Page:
[TONY KAYE]

Well, this is a very basic issue and a very basic violation of the Servicemembers Civil Relief Act. One thing that lenders should just bear in mind with this problem is that before they foreclose either a car or a home, they have to run a scrub of the SCRA database and make sure that the home, that they intend to foreclose or the car that the intend to foreclose, is not owned by an active duty servicemember who’s entitled to the protections of the SCRA. And you’d just be surprised at the number of lenders out there that don’t follow that rule. I mean, the expectation of a lot of lenders has been that servicemembers will notify the lender that they’re on active duty and as a practical matter, that hasn’t worked. Even though the law says that you’re supposed to notify the lender to invoke the protections of the SCRA. First of all, that’s not really the case when it comes to foreclosures, but as a practical matter, the government hasn’t treated it like it’s the case. The government expects you, and this is based on a history of consent orders and as you know, rulemaking via enforcement, you need to affirmatively check these databases to make sure that you are giving servicemembers the protections that they’re entitled to.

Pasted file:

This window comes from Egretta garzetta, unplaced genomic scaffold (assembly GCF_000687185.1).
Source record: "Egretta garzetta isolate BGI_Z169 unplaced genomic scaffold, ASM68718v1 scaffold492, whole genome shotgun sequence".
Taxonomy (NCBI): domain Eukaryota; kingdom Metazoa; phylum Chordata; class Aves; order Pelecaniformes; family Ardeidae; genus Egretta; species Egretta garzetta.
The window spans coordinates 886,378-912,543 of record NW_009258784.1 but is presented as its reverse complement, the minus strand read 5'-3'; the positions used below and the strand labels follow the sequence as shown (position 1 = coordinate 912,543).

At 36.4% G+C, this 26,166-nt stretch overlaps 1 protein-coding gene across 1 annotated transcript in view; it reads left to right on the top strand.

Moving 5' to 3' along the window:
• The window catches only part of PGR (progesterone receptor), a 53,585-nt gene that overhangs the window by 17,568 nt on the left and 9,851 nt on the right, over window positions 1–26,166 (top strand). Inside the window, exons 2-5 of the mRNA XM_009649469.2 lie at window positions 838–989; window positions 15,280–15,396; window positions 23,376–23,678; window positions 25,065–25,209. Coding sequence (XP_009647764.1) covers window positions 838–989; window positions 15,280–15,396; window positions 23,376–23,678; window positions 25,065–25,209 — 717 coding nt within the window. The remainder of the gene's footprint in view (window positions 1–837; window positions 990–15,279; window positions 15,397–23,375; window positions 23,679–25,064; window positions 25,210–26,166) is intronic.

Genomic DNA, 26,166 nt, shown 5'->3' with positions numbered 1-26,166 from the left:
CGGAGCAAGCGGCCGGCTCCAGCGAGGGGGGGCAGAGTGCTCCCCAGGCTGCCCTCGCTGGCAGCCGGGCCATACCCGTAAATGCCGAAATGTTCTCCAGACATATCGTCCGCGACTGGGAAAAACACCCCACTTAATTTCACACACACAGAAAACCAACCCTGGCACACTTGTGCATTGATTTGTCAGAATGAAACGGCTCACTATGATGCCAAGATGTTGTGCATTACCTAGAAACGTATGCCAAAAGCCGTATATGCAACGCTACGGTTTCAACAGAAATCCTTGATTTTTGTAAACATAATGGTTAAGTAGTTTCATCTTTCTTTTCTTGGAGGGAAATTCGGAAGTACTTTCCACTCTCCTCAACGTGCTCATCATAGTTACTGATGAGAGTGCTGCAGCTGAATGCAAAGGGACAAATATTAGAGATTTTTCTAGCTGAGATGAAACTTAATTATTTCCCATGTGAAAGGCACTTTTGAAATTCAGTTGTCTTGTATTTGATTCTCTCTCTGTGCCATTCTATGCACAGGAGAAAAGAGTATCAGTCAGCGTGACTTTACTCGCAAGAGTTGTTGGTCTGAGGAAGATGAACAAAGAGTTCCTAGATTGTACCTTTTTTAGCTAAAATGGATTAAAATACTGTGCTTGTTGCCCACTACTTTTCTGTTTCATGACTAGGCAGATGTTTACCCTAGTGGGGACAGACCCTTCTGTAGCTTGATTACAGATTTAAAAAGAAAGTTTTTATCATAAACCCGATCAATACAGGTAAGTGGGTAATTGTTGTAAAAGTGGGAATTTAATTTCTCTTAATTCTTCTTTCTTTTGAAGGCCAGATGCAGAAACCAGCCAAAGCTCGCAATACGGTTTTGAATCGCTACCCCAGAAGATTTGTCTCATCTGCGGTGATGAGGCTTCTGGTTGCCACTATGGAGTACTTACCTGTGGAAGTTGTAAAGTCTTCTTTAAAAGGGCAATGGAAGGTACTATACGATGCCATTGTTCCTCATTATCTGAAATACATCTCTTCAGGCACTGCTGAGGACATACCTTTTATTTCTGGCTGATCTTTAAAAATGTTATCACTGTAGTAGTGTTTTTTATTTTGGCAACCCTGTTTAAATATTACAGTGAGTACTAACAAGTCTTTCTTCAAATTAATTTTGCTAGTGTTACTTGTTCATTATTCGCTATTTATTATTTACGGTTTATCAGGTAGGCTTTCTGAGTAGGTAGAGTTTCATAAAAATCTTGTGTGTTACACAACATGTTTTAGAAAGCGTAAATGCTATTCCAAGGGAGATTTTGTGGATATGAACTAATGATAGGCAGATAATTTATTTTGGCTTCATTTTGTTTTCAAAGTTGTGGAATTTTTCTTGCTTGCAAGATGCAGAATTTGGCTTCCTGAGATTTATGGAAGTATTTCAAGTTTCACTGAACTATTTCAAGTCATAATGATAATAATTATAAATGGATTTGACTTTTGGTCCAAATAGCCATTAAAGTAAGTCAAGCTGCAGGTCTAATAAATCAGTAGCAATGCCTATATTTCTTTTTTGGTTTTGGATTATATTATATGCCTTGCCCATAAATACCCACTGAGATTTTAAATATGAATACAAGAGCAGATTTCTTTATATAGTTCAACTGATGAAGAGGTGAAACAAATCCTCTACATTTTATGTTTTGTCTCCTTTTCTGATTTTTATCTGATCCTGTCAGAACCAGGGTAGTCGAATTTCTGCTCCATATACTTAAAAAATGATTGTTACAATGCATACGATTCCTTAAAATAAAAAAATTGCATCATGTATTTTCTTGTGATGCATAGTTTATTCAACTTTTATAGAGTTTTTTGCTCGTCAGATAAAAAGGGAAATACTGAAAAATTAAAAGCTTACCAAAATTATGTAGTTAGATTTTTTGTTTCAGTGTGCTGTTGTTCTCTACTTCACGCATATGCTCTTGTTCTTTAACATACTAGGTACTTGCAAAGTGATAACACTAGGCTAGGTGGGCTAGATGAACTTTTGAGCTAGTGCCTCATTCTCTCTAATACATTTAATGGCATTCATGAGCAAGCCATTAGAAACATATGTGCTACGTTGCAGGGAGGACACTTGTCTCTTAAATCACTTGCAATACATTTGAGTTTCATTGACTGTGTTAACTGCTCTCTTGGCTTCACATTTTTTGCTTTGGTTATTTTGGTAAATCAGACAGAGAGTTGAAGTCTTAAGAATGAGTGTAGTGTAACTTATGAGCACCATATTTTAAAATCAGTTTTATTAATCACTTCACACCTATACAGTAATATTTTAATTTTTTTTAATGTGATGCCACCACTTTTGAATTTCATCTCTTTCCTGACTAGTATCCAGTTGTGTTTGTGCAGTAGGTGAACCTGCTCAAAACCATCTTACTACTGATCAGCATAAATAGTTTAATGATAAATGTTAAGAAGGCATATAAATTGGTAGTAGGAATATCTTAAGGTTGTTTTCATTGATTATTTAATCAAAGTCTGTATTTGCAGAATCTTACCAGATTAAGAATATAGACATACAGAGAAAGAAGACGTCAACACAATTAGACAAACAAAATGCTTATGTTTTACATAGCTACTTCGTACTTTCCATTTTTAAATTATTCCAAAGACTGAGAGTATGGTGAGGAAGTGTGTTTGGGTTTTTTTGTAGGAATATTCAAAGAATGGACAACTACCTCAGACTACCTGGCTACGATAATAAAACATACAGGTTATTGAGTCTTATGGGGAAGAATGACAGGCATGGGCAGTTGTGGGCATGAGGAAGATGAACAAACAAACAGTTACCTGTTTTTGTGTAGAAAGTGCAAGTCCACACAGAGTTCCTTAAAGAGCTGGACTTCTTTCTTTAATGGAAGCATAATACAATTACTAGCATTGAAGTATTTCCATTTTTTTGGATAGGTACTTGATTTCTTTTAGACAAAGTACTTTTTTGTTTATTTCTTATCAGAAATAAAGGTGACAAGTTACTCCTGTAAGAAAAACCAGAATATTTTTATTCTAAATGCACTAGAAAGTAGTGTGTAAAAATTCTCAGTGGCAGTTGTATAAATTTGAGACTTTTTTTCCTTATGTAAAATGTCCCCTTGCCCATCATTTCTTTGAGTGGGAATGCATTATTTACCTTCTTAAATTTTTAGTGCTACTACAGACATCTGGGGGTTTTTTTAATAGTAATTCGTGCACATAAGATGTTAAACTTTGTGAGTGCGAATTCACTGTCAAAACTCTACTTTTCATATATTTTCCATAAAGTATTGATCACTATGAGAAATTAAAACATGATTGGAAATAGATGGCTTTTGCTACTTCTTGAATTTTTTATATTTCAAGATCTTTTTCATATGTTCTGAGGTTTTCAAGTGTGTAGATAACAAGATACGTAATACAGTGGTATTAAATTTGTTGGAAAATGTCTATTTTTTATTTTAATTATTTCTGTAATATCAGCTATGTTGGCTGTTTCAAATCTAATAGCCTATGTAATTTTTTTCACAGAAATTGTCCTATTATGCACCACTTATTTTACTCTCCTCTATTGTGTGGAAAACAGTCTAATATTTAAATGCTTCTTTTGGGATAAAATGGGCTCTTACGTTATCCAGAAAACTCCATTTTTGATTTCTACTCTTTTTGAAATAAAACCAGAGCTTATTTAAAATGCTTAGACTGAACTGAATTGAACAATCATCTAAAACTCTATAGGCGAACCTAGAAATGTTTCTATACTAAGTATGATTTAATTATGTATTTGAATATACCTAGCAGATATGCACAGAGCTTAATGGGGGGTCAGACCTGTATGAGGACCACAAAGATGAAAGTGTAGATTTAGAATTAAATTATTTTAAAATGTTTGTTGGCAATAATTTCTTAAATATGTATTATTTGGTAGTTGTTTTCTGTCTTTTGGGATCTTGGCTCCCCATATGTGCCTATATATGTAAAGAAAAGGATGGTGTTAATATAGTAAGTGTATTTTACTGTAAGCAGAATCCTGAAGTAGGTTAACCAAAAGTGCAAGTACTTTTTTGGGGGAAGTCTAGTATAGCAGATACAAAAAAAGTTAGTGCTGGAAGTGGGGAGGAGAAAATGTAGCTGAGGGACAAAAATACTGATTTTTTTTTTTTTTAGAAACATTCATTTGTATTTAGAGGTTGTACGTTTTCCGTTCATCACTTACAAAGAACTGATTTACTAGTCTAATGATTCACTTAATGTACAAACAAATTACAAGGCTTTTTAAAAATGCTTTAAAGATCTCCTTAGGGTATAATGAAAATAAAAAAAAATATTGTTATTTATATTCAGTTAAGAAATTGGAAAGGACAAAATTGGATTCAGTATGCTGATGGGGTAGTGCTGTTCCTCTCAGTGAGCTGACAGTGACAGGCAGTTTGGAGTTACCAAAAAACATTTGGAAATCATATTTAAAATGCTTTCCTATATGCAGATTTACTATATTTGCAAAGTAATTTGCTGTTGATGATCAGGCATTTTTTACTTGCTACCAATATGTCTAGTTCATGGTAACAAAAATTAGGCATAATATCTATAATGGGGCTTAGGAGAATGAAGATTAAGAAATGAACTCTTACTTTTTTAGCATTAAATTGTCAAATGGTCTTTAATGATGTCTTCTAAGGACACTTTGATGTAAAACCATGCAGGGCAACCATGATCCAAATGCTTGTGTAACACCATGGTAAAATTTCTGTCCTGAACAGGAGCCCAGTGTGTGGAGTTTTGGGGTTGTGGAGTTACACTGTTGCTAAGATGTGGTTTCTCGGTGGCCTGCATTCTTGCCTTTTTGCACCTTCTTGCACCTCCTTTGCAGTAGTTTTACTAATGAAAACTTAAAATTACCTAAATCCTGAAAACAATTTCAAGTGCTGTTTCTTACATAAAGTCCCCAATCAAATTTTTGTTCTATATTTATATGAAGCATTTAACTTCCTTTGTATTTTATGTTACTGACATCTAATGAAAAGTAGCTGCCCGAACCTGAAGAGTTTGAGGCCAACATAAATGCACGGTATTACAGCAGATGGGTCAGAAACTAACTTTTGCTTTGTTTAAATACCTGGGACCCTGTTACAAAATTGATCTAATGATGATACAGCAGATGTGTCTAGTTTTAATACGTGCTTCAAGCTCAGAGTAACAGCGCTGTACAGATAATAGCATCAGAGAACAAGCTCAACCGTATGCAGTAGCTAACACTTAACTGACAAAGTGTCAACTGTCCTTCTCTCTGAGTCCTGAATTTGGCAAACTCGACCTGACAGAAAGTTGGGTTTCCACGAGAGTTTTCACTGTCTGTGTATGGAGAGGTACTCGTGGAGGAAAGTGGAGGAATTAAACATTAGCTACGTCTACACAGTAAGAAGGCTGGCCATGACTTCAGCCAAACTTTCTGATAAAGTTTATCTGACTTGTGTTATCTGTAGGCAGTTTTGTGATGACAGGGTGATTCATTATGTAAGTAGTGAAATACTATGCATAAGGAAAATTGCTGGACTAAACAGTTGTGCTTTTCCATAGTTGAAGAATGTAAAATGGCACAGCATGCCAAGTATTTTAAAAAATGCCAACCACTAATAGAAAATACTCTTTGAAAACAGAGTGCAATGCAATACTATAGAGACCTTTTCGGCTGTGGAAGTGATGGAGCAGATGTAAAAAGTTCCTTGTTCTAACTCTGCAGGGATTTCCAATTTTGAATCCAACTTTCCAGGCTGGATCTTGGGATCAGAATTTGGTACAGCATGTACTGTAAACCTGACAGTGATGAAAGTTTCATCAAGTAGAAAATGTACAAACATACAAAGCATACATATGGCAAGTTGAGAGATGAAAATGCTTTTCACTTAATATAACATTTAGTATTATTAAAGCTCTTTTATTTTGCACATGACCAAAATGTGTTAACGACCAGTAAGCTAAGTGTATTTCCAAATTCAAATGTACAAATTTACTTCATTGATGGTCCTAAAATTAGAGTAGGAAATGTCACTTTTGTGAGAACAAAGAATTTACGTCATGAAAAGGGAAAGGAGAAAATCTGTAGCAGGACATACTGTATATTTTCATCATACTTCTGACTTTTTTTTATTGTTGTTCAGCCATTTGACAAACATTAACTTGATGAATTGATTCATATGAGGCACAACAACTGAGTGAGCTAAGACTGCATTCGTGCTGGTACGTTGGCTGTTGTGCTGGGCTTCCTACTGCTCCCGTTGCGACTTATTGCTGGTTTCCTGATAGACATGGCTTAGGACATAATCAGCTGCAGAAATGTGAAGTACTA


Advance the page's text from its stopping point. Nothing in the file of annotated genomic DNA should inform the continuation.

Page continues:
[CHRIS WILLIS]

So, on that topic, you know, you’ve talked about the necessity of conducting a scrub against the Department of Defense SCRA database before you go foreclosing on a house or repossessing a car, but let’s talk about what issues have the regulators found with identifying eligible servicemembers on the other aspects of protection for both the SCRA and the Military Lending Act? Like the interest rate reduction for example.

[TONY KAYE]